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Iron Rich Foods: Heme And Non-Heme (Vegetarian) Sources

Best iron-rich foods for vegetarians (spinach and red vegetables) and omnivores (red meat and fish)
Meat, legumes, and vegetables are all iron-rich foods

 

Iron rich foods like spinach are essential to human metabolism although they are considered microminerals, or, mineral salts that aren't indispensable for the body to function correctly.

The Fe element is the most common one on Earth. It is a part of almost all living organisms' metabolisms and is related to proper protein and enzyme function in the human body.

Among other things, iron also works to store and transport oxygen from the lungs to the rest of the body, as well as in DNA synthesis and antioxidant functions. That's why we need iron-rich foods in our diet so that our body functions at its very best.

Iron rich foods

Health professionals recommend between 8 and 18 milligrams of iron for adults daily. 8 is usually recommended for men, while women should often take a little more, especially women that are menstruating or lactating (10 milligrams) as well as during pregnancy (27 milligrams).

Consuming iron rich foods is recommended to prevent complications like iron deficiency in the body. Some of these problems can even interfere in the intellectual development of children, led poisoning, pregnancy-related complications, or immune system deterioration.

There are two types of iron depending on whether this mineral is in heme form or not. Hemoglobin and myoglobin molecules contain heme iron, the proteins in charge of transporting oxygen through the bloodstream.

Iron absorption also depends on the amount of this mineral present in the body or the lack thereof it. This means that someone with anemia or an iron deficiency will absorb more iron than they consume, and the best absorption occurs with heme iron. Let's take a look at how the iron absorption mechanisms differ.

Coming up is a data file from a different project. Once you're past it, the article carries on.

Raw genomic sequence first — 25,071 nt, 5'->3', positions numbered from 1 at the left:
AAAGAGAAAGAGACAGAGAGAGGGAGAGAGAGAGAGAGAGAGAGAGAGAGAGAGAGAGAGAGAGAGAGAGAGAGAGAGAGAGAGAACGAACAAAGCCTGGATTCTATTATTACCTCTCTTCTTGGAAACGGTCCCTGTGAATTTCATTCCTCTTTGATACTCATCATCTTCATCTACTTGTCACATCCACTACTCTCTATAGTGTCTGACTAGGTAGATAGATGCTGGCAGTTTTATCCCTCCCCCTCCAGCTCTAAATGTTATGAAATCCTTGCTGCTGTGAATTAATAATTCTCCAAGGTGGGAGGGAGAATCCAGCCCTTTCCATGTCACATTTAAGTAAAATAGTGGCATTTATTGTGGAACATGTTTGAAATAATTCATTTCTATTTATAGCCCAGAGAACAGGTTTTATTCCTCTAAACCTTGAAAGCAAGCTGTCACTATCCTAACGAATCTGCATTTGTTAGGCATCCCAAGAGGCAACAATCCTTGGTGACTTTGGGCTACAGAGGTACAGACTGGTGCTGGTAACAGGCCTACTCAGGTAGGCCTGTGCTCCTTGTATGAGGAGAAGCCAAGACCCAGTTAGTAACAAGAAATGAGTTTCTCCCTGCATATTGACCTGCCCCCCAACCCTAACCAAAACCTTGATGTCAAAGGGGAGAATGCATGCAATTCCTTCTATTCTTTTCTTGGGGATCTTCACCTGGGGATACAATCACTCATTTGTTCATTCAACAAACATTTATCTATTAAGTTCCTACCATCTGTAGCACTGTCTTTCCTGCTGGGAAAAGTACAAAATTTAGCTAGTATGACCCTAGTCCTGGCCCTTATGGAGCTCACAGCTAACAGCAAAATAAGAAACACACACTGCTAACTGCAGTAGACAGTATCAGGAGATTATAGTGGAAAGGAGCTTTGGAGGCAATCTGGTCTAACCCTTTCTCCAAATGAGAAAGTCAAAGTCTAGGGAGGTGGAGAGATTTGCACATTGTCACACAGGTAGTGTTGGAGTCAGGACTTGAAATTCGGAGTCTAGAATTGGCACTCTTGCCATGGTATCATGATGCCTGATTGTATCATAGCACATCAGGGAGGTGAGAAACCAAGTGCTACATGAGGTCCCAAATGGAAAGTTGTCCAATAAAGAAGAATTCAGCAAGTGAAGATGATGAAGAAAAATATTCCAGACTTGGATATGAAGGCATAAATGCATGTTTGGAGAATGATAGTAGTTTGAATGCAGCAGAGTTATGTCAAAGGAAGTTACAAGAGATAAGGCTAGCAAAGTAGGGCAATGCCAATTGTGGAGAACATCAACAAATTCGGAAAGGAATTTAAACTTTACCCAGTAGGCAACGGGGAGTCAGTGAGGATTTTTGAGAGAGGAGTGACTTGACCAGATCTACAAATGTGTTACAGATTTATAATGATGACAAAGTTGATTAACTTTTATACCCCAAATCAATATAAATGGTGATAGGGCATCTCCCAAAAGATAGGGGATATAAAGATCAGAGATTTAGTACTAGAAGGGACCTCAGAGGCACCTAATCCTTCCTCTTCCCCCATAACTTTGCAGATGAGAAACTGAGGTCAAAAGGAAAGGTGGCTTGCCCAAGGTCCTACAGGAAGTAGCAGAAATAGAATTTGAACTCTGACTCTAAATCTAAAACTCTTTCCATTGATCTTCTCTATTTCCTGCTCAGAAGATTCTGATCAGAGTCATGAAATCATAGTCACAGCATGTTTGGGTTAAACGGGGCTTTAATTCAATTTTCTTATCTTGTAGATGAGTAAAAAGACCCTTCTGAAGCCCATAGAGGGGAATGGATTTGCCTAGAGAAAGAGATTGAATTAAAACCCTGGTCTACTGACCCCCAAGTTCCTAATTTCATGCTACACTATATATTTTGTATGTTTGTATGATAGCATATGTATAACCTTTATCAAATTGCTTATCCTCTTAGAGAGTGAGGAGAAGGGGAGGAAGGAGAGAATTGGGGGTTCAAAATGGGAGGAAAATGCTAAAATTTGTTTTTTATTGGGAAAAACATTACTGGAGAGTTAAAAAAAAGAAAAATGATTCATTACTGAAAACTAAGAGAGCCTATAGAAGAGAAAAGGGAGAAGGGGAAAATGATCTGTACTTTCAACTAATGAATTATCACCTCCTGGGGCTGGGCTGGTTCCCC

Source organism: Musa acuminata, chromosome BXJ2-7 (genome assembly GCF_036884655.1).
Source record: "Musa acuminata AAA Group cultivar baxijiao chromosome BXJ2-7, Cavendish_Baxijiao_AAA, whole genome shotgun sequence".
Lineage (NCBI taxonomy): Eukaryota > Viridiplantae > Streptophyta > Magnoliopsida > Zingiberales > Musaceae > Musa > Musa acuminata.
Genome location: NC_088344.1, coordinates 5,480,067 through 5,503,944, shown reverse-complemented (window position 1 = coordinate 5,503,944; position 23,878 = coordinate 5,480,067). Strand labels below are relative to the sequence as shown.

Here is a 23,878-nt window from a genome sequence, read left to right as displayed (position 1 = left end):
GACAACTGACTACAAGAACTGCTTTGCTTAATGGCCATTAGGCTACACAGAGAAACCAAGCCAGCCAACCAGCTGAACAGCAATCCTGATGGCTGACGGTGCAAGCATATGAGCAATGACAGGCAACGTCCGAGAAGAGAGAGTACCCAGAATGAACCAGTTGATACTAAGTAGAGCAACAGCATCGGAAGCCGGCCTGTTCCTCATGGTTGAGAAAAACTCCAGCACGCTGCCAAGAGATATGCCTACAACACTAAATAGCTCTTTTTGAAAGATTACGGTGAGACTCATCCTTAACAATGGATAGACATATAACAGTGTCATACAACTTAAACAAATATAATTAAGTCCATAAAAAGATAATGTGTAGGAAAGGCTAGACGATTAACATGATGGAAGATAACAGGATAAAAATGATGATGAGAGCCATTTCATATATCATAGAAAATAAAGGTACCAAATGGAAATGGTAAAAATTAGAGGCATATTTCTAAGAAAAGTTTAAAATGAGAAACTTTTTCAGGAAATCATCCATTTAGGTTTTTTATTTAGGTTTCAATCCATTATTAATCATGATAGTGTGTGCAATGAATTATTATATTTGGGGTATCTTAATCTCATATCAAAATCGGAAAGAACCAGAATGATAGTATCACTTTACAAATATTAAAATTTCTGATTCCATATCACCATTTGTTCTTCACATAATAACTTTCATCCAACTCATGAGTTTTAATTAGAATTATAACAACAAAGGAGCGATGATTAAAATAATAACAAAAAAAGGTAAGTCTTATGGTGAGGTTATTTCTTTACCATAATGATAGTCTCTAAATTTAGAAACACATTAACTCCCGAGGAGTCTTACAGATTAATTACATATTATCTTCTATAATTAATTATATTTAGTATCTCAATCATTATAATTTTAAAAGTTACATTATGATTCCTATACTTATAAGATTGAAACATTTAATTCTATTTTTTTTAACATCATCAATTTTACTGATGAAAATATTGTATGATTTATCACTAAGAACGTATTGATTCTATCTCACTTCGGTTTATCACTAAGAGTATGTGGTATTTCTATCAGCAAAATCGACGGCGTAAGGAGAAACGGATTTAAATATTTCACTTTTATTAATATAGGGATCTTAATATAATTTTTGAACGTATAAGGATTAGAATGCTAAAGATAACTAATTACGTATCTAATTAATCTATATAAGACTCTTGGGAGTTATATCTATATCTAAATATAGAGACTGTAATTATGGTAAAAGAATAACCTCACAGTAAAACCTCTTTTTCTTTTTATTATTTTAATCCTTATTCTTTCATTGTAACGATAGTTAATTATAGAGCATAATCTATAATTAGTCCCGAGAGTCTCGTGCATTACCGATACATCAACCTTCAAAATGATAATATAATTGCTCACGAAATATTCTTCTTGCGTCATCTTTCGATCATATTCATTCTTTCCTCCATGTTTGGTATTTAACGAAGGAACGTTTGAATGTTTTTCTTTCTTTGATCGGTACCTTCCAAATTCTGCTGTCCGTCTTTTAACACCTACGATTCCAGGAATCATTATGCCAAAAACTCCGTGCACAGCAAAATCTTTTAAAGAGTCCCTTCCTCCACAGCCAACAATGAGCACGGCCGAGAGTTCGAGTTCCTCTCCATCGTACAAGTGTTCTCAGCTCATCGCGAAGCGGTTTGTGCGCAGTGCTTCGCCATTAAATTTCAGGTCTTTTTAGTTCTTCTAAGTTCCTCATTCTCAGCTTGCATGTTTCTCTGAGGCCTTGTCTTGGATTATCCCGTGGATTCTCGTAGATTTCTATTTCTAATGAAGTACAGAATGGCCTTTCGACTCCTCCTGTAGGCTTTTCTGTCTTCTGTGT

Oysters are a little-known source of heme iron | .

 

Heme iron

Heme iron mainly comes from hemoglobin and myoglobin found in meat: red meat, white meat, and fish are three foods rich in this type of iron.

Another one of the primary sources of heme iron is seafood. In this category, you can find iron rich foods like oysters, shrimp, mussels, and others.

Since heme iron is absorbed more efficiently and contains higher quantities of this mineral, eating this type of food on a daily basis is not recommended to avoid an iron overdose.

Non-heme iron

Plant-based foods like vegetables that contain iron are in the non-heme category. Also, lactose products and iron supplements fall into this group. This mineral in its non-heme form tends to be absorbed more slowly than the other type and foods that contain it also usually have less iron overall.

Non-heme iron rich foods include legumes (beans, peas, quinoa, soybeans and derivatives like tofu, etc.), nuts (like cashews, pine nuts, and walnuts), all kinds of seeds, green leafy vegetables (spinach, kale, Swiss chard, and red vegetables like beets), uncooked tomato, potatoes (especially their skin), mushrooms, cherry juice, blackberries and olives.

In the case of this type of iron, it's worth noting that the absorption of non-heme iron sources is usually affected by stimulants and inhibitors that either ease or inhibit iron absorption due to movements on a cellular level.

Red vegetables and legumes are iron rich foods that we can easily include in our diet.

 

Iron absorption stimulants include: vitamin C, organic acids like citric acid or lactic acid and finally, meat products like red meat, poultry, and fish that contain iron that comes from hemoglobin and myoglobin.

Although it might seem contradictory, animal products do favor iron absorption although the exact mechanism of this phenomenon remains unknown.

On the other side, there are non-heme iron absorption inhibitors like phytic acid (present in legumes, grains, and rice) polyphenols, found in fruits, vegetables, coffee or tea, and soy protein, present in tofu and other derivatives of this legume.

References

Beard, J. L. & Dawson, H. D. (1997). Iron. En O'Dell, B. L. & Sunde, R. A. (Eds.). Handbook of nutritionally essential minerals. New York: Marcel Dekker.

Wood, R. J. & Ronnenberg, A. G. (2014). Iron. En Shils, M. E., Shike, M., Ross, A. C., Caballero, B. & Cousins, R. J. (Eds.), Modern Nutrition in Health and Disease (10th Ed.). Philadelphia: Lippincott Williams & Wilkins.

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